Salomé

Matadors and Madonnas star in this gender-bent re-imagining of Oscar Wilde’s cult Biblical tale about religion, sexuality and the desire to be different. Hold onto your head.

Photos by Sarah Walker

30 Aug – 14 Sept, Tower Theatre, Malthouse

Two young men are alone in a palace; one is in love with the Princess Salomé, the other in love with his friend. But when Salomé arrives, she only has eyes for John the Baptist, a prophet who warns all deviants that the saviour Jesus Christ is on His way. Compelled by his abstinence and pious will, Salomé stops at nothing to have him (in the biblical sense). As the moon grows brighter, erotic energy takes over the royal court and the lines between civility and desire are blurred through violent dances for power, melodrama, and the gruesome severing of one very famous saint’s head.

With an 80s New Wave soundtrack and gender-bending cast inspired by the drag balls of Paris is Burning, Little Ones Theatre’s  Salomé promises a bold and risqué theatrical event with the potential for cultish fascination and more than enough eroticism to get you hot under the collar.

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Salome-WEB-HeroCredits

Little Ones Theatre and Malthouse Theatre present
SALOMÉ
By Oscar Wilde

Directed by Stephen Nicolazzo
Performed by Paul Blenheim, Genevieve Giuffre, Alexandra Aldrich, Nick Pelomis, Peter Paltos, Zoe Boesen, Tom Dent
Set Design Eugyeene Teh
Costume Design Tessa Leigh Wolffenbuttel Pitt and Eugyeene Teh
Lighting Design  Katie Sfetkidis
Sound Design Nate Edmondson
Dramaturgy/Adaptation Natalia Savvides
Choreography Kurt Phelan
Stage Manager Rebecca Poulter
Photography Sarah Walker

November Happenings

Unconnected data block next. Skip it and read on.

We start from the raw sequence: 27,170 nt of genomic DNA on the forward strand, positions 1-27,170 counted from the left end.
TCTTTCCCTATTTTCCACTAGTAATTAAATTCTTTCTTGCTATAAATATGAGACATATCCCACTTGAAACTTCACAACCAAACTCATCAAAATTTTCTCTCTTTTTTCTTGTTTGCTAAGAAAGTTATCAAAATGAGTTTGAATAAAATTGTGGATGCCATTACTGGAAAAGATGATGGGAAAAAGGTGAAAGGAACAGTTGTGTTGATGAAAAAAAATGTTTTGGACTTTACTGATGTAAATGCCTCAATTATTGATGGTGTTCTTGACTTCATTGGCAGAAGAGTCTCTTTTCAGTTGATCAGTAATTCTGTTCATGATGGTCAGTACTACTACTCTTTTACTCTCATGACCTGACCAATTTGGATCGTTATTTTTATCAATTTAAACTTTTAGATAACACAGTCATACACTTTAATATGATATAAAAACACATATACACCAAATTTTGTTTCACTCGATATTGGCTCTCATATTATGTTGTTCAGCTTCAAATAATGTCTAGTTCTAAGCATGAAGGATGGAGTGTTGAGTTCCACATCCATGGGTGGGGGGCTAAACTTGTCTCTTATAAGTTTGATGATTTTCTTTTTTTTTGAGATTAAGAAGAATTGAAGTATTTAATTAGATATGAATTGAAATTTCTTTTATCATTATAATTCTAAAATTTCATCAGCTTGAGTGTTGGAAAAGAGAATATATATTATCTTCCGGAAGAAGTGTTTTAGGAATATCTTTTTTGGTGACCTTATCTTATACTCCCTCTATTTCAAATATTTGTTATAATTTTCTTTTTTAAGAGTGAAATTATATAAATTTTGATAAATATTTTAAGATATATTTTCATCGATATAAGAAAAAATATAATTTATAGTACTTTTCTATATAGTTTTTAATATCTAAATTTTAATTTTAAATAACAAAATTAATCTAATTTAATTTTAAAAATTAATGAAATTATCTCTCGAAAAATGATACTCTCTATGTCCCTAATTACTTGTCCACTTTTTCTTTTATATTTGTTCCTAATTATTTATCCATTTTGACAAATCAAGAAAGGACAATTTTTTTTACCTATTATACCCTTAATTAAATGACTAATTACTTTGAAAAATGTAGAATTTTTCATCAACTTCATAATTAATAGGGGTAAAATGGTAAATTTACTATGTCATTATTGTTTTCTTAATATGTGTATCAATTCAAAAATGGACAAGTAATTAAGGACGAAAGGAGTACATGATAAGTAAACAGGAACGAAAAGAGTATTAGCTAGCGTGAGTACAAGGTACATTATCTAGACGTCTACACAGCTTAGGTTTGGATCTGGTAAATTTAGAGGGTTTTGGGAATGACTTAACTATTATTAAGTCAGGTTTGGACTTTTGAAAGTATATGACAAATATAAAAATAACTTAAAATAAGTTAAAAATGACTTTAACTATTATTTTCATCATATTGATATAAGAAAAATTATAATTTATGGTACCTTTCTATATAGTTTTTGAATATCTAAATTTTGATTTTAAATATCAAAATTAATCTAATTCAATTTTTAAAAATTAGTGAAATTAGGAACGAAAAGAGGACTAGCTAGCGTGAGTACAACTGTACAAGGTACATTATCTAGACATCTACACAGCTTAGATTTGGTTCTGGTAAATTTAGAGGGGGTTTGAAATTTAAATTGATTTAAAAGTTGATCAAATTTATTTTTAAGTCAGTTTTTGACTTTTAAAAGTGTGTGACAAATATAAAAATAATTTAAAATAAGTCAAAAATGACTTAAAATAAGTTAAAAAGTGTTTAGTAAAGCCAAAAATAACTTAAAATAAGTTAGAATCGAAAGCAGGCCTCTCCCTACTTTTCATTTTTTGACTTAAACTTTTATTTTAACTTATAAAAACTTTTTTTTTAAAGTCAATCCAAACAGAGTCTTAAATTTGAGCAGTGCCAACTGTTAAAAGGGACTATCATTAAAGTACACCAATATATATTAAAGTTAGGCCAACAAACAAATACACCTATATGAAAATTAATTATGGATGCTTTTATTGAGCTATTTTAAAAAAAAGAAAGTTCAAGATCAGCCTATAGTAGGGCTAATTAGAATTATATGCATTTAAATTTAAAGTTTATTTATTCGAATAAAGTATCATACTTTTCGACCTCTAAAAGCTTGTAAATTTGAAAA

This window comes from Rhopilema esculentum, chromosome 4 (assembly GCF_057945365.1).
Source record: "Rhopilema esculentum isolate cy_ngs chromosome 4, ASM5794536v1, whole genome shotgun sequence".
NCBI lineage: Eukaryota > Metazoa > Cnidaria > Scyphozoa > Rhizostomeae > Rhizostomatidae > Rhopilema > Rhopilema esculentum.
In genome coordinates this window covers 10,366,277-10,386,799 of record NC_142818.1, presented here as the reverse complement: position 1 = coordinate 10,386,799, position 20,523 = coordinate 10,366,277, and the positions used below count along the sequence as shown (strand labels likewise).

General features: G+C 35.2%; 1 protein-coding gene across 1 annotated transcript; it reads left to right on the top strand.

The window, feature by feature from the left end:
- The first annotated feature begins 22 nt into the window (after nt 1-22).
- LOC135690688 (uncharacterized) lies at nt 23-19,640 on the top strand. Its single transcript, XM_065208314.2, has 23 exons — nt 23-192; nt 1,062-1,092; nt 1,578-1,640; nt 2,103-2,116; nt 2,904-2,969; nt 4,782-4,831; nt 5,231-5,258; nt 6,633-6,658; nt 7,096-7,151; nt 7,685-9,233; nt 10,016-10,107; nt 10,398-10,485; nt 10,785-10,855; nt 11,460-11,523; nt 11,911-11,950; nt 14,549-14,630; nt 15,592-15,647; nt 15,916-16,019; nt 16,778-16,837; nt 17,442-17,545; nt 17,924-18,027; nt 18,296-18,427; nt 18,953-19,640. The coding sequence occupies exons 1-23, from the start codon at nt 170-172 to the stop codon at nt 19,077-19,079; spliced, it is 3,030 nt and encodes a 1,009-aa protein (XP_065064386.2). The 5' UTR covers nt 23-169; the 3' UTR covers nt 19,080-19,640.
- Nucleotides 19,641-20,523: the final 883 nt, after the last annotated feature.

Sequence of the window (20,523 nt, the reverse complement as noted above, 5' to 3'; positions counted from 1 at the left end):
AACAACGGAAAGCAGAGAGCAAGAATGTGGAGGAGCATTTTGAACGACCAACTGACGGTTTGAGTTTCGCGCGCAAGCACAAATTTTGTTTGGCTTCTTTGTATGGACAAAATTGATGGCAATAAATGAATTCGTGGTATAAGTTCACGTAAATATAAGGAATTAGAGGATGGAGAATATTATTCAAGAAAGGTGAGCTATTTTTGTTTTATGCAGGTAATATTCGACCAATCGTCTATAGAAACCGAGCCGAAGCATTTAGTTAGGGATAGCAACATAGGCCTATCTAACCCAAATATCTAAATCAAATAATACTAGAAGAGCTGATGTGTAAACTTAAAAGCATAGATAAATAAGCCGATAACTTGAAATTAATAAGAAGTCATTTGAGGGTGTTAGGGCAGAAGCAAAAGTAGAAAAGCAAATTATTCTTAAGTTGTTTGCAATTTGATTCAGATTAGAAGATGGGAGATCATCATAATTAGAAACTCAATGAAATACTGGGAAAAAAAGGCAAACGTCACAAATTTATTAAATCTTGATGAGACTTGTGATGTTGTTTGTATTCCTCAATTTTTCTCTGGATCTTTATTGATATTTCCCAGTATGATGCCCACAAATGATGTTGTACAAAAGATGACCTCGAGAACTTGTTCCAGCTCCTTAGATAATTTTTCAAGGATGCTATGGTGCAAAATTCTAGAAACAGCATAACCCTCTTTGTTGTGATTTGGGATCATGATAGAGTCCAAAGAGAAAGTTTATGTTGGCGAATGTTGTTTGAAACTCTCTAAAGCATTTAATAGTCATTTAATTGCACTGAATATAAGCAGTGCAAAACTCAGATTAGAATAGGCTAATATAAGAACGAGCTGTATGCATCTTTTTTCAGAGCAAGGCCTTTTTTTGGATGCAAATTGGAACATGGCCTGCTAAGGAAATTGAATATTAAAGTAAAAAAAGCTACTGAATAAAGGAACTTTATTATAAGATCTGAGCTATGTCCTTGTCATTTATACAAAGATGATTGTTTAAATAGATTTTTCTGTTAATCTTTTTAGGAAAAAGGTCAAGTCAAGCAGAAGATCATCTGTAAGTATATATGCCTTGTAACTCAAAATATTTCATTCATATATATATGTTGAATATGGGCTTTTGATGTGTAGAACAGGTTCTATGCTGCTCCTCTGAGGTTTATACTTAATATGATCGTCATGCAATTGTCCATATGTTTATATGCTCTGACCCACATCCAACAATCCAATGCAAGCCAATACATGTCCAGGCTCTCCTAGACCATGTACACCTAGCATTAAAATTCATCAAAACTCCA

I have been very busy in November, with two shows opening. Maybe We’re Never Together for Big West Festival and Collect, choreographed by Shelley Lasica which I co-designed with Rose Connors Dance.

A devised work by Kate Hunter and Emilie Collyer, Maybe We’re Never Together, was a chance to continue my exploration of creating simple clear design that can help shape this work that oscialted between the real life and the surreal.

Collect was the first dance work, I have designed since graduating from VCA and I really enjoyed working on it. Working with the space full of natural light, the subtle lighting design was an improvisation that responded to the spaces and the dancers and was operated from 6 different points around the space. Creating an improvised design that can directly respond to the each performance is something that I have been exploring in my La Mama Explorations earlier this year and it was interesting to add a physical element to the operation of the lights.

Through this mode of the operation I was able to create a heightened awareness of the role of lighting as element in the space; both for my self as the operator and for the audience. At times I was very self conscious about being seen and moving around behind the audience, this in turn affected the design during each performance. I think for the audience however, rather then being an annoyance, this form of operation has the potential to included the making of lighting within the dance. It adds a human element to the making of a design that can respond to the work in a way a programed design can’t. I’m not sure I fully got over my shyness of being so exposed but I did have quite lot of fun doing it and it is something I am looking forward to exploring further in 2012.